Is there anyone who still thinks it would be a good idea to abandon Sterling and join the Euro? Of course we euro skeptics are enjoying saying “I told you so” to all those who thought disparate economies would all suddenly become Germany simply by adopting the D-Mark. For that is what the Euro is – the D-Mark, and if your economy is running up too fast with unsustainable asset bubbles and construction booms (Spain, Portugal and especially Ireland) then you cannot use monetary levers to calm your boom, unless Germany is too, which means the bust, when it comes is especially painful. Ireland is a case in point. Having lost control of the monetary levers, they lost control of their economy.
Ireland ran a surplus in 1999, 2000, 2001, 2002, 2003, 2006, and deficits in 2003, 2005, 2007 so from 2002 to 2007, during the boom, the Irish budget can be said to be broadly balanced, erring on the side of a surplus. Whereas Britain’s deficit was a direct result of idiot policies by a spectacularly venal and incompetent government, Ireland’s was due to a collapse in tax revenues as the boom came to an end and was replaced by an epic crunch. Tax revenues fell from €47 bn in 2007 by 30% to €33 bn in 2009. Expenditure of €41bn in 2007 rose by a modest 9% to €44bn in 2009. Financial services and construction, mainstays of Ireland’s (and Britain’s) boom were especially hard hit.
Spend, spend spend.
Compare this with the UK where tax revenues from 2007/8 to 09/10 fell by 9% whereas expenditure rose by 16%. Remember Britain was running a Maastricht-defying deficit of 4% of GDP in 2007, prior to the ‘credit crunch’. Despite this the response to the crisis was keep spending. Our deficit is as a result of spending. The Irish, a collapse in revenues.
The Irish Government were persuing a reasonable, low-tax, high growth strategy with a balanced budget. Reganomics, this was not. Of course they were unable to do anything about thier boom, nor were they able to devalue their way out of the bust: the Euro remained stubbornly high hurting the Irish badly during the bust. The bust was as bad as it was because for a decade, the Irish economy was subject to inappropriately low interest rates: The bigger the party, the worse the hangover. What happened to Ireland was EXACTLY what the Euroskeptics said would happen to the UK were we in the Eurozone, and for the same reason: Our economy is not aligned to that of Germany.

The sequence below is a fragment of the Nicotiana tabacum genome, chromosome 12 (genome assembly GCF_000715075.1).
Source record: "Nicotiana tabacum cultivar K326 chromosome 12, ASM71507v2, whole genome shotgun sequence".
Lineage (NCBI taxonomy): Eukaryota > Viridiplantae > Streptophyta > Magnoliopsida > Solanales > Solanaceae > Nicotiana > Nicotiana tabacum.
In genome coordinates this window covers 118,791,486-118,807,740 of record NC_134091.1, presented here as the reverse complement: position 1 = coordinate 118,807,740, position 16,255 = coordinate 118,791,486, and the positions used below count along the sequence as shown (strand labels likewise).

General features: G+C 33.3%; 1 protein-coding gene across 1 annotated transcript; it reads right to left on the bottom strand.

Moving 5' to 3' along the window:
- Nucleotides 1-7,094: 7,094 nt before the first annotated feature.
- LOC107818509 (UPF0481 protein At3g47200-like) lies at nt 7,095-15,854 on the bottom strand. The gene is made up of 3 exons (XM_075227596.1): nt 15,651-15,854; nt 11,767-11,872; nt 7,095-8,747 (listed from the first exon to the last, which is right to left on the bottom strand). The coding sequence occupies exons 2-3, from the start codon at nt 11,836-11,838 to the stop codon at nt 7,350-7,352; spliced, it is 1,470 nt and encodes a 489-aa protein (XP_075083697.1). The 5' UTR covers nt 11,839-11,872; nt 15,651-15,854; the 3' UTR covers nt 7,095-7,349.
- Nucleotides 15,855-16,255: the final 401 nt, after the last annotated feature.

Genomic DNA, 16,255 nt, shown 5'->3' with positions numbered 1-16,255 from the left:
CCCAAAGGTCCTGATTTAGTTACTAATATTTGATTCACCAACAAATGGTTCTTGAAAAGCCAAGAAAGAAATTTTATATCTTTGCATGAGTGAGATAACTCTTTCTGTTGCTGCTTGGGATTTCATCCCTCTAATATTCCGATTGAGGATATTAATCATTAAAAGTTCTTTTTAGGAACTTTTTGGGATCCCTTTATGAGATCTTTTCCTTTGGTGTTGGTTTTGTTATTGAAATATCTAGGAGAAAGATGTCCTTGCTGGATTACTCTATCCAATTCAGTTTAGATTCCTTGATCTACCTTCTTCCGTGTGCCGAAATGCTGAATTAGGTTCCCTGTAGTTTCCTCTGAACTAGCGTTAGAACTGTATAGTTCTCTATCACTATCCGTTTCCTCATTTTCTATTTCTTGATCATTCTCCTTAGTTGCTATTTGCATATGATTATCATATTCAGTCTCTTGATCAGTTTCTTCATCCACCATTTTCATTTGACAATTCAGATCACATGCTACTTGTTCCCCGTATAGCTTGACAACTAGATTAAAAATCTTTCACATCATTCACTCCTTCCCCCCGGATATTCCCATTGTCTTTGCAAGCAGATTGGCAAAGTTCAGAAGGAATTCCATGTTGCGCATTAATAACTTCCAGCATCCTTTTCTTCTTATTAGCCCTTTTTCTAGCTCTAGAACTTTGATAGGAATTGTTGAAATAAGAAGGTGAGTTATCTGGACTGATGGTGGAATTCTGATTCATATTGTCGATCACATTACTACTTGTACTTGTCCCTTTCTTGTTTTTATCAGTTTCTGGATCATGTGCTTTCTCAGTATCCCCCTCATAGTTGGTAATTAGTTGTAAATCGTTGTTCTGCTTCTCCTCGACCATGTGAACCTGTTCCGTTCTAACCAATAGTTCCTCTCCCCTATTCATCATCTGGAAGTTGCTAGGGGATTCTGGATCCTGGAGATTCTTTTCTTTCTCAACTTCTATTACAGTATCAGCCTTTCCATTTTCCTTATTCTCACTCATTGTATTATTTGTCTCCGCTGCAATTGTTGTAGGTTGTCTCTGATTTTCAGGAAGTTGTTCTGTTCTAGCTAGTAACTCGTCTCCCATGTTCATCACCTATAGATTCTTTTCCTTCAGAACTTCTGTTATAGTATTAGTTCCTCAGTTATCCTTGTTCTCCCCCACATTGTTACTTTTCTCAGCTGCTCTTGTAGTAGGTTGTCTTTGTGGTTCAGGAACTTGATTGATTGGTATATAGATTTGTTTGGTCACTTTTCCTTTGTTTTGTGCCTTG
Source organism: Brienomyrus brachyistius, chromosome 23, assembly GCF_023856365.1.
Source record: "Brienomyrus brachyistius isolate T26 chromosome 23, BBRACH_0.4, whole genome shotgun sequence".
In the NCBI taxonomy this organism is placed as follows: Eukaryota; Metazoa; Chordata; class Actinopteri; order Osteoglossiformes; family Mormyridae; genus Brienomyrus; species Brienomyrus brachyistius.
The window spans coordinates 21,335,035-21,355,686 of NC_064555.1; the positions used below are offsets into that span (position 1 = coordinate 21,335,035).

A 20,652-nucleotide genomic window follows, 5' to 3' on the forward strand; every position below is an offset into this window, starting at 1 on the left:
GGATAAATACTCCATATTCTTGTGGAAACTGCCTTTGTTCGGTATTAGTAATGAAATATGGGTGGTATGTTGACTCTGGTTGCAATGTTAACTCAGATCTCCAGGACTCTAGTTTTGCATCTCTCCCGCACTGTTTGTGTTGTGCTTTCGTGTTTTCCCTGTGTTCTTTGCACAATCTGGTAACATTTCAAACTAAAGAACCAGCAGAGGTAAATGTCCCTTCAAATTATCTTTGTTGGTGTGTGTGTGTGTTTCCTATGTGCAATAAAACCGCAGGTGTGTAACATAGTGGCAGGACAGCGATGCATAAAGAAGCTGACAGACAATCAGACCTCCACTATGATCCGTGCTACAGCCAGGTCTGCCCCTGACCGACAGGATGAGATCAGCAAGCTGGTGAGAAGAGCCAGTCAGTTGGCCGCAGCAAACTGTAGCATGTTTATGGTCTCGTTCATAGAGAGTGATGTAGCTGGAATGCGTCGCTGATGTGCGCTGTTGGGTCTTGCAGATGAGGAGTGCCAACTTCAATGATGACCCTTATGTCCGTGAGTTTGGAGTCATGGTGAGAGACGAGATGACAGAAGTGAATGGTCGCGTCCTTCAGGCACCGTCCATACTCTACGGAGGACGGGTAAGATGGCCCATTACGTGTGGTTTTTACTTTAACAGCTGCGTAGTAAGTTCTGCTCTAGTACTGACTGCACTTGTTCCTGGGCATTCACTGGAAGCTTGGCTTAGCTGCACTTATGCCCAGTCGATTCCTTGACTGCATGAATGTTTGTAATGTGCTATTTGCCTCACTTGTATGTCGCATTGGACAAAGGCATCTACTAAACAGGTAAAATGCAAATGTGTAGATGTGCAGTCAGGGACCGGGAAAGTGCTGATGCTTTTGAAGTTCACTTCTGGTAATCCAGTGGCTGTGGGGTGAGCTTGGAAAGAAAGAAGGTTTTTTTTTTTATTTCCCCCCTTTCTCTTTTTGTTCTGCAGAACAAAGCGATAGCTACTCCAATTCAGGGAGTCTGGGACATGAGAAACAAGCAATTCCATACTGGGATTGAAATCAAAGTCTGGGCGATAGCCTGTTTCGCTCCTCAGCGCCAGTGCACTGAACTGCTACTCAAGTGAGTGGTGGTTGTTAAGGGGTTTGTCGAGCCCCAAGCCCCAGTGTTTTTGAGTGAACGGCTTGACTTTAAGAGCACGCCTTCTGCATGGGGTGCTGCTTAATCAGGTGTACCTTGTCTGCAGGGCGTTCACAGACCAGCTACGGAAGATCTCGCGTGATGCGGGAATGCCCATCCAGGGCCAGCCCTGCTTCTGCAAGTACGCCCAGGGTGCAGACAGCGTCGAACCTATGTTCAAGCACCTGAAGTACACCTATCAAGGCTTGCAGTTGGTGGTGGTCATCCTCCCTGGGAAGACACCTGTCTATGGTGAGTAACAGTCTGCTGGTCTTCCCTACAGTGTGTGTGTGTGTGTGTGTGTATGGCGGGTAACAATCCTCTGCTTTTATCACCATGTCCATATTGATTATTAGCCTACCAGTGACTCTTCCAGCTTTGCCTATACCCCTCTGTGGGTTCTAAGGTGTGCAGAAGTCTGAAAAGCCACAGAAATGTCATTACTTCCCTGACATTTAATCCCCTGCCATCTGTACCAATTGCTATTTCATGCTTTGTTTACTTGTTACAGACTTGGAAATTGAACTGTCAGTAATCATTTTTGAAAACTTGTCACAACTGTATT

As it happened, we had an idiot chancellor, who spent a decade firehosing money unsustainably at the public sector, running insane deficits at the top of a boom; but because we are a large country able to borrow in our own currency, and with one of the few flawless track records in repaying debt left in the world, the Government got away with it. Imagine if we were borrowing in Euros. Imagine if we couldn’t devalue our currency in responce to a catastrophic financial crisis.
Leftists will look at that data and conclude, self-servingly, that it was the “stimulus” (by which ‘punk keynsians‘ mean ‘a big deficit’) which kept Britain’s economy, broadly afloat. The fact is that confidence in the UK government’s ability to maintain its AAA rating hung by a thread in 2009, and this was maintained largely due to the expectation of a Conservative victory in the May 2010 election. UK bondspreads were correlated to polling numbers. Had the Labour party won, the markets may have lost confidence in the Government’s plans to bring the public finances under control; there would have been a run on the pound, interest rates would have risen sharply and people would be feeling more like Ireland now, and less like a country pulling steadily out of recession, as Britain is. Where the multiplier effect of government spending works is in a gold-standard country with a small state. In Gordon Brown’s UK the state was already consuming half of GDP, and was already crowding out private sector employment. Ricardian equivalence and the lack of availabitily of credit saw to it that consumers (70% of UK GDP) snapped their wallets shut and deleveraged at an astonishing rate during the crisis. There was therefore no overall stimulus from Government spending, not in the UK, where the effect was more likely to be negative, as people hunkerd down and waited for the inevitable tax-rises. Extra state spending PREVENTED an equal and possibly greater amount of private expenditure.
The “stimulus” didn’t save us; the pound’s moderate decline in 2007-09, the continued confidence ability of the British Government to borrow and repay in its own currency saved the UK from a catastrophic financial crisis. We euroskeptics were right, and you federasts were wrong. Keeping the UK out of the Euro will remain the only positive contribution the Rt. Hon. Dr. James Gordon Brown (Ph.D from Edinbrugh on James Manxton & the History of the Labour party) made to his country in a carreer of self-serving ambition, bullying, hypocrisy, willful ignorance, arrogance and socialist lunacy. The real reason for Brown’s opposition to the Euro is probably control freakery: he just did not want to giva anyone else a say. History may just be kind to him for his right decision for the wrong reasons, but it will have to have forgotten his insane (and almost certainly corrupt) fiscal recklessness by the time it does.